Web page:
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Archive for leadership expert

What Do Bosses Want? Begin Work on Time

Wednesday, June 11th, 2014

Yesterday, I conducted a leadership seminar in Salem, Oregon, and the subject of “what do bosses want” came up. Not surprisingly, showing up on time was at the top of the list. Certainly, this depends on what type of job you perform. For example, salespeople and managers are frequently out in the field. Yet, for the person expected to report for work at a specific time, it can affect the morale of everyone if they’re late.

Let’s say that you have an upcoming meeting. Showing up on time needs to be your number one priority if you want to be considered a good employee–even if you’re in sales, work from home, and go out on sales calls. Based on my in-depth conversations with managers, supervisors, human resources personnel, and others in leadership positions over the years, attendance ranks number one when bosses consider whether an employee is a good worker. Many young workers right out of school think they should be judged by the work they do, not by what time they show up for work and leave at the end of the day. However, most managers consider attendance and punctuality to be major success factors.

Attendance also tops the list of criteria when bosses have to fire one employee or another. Included in this first ranking is a factor you might not realize. Do you actually start working on time? Believe me, your boss as well as co-workers notice if you walk in, go to the bathroom or break room, make coffee, chat up a storm, and then finally start working much later. Even if you’re productive, a lot of supervisors worry about starting your work late because of how it affects the morale of others. Some bosses believe if they make allowances for you in this area, they’ll have to make allowances for others. And they don’t want to do that.

What do bosses want? Make sure you show up on time. Like it or not, others are watching you!

About Colleen Kettenhofen, Leadership Expert, Motivational Speaker

CREDENTIALS: Colleen Kettenhofen is an international workplace and leadership expert, award-winning corporate trainer, and motivational speaker. A media veteran, she has appeared on numerous radio shows around the country and has written more than 40 popular articles on diverse workplace issues. Colleen has delivered more than 1,100 fun and entertaining programs in 48 states and six countries. She is the author of 10 published audio programs and the book SECRETS YOUR BOSS ISN’T TELLING YOU.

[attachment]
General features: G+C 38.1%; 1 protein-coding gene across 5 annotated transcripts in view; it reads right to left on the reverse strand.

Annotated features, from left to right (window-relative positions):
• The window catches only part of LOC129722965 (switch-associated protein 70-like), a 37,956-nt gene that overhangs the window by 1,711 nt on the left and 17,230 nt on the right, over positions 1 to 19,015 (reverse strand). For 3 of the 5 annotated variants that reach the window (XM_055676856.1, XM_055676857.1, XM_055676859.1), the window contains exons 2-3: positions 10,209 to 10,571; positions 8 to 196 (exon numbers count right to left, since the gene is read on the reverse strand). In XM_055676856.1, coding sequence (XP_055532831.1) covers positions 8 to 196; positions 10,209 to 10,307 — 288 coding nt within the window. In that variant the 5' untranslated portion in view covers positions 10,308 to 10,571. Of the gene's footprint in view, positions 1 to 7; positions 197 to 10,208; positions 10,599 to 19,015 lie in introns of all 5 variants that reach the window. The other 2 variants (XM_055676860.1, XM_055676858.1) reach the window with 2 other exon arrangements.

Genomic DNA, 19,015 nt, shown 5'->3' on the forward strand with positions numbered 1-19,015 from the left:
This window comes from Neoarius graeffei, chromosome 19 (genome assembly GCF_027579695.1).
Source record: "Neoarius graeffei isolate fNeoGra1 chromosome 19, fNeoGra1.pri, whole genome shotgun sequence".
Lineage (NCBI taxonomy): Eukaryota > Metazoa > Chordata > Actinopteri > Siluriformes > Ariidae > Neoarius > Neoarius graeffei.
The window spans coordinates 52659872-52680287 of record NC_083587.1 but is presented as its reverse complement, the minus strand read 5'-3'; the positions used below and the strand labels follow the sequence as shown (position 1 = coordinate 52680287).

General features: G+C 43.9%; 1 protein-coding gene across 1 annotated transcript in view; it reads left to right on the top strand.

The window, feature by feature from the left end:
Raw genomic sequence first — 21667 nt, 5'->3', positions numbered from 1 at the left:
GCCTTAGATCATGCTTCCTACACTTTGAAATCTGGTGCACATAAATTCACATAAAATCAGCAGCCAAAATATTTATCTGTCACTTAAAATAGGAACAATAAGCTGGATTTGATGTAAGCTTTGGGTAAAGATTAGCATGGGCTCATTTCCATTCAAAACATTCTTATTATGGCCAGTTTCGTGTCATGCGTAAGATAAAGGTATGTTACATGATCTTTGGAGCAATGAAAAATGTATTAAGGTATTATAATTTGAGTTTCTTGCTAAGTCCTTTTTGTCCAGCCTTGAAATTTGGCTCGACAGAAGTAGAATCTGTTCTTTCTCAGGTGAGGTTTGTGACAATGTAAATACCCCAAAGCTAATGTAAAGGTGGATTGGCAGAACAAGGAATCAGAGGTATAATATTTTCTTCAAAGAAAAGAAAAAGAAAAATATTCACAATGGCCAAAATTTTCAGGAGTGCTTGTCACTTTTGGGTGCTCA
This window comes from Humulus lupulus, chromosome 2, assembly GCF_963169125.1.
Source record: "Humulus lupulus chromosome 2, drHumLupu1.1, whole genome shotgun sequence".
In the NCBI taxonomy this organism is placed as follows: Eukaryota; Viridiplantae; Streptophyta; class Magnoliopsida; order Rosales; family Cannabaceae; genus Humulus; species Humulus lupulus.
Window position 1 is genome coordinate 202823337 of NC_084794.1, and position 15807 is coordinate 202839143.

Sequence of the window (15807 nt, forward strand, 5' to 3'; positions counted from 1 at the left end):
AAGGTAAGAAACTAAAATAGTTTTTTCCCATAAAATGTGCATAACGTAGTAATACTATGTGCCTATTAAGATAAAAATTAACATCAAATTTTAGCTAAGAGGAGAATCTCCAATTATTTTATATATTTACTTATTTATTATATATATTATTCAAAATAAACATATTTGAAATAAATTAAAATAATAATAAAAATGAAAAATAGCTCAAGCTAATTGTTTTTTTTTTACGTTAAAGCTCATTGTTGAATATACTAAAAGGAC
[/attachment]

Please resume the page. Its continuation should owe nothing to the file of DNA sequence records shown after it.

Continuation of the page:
A Portland, Oregon-based motivational speaker, Colleen Kettenhofen is available for keynotes, breakout sessions, and seminars by calling (971)212-0479, or visiting www.BounceBackHigher.com

What Employers Look for on Interviews

Friday, June 6th, 2014

Later today, I’m going to be a guest on a radio show being interviewed by Doug McDuff on AM 1380 in Southern Wisconsin and Northern Illinois. The topic? What employers look for on interviews.

In these tough economic times, it’s especially important to learn what  interviewers look for that will make them hire you. For example, they want to see if you’ve conducted any research. Have you checked out their companies’ websites even if they’re well known? When I was conducting research for my book, Secrets Your Boss Isn’t Telling You, a number of managers reported how impressed they were that some applicants brought printouts from the company website and asked questions based on what they’d read. This is notable because employers want a sense that you specifically want to work for their organization–not just any job will do.

After Doug’s radio show, I’ll post more information about what employers look for on interviews. Stay tuned!

About Colleen Kettenhofen, Leadership Expert, Motivational Speaker

An internationally recognized award-winning speaker, Colleen is the author of the book, Secrets Your Boss Isn’t Telling You, as well as 10 unique audio programs available at www.BounceBackHigher.com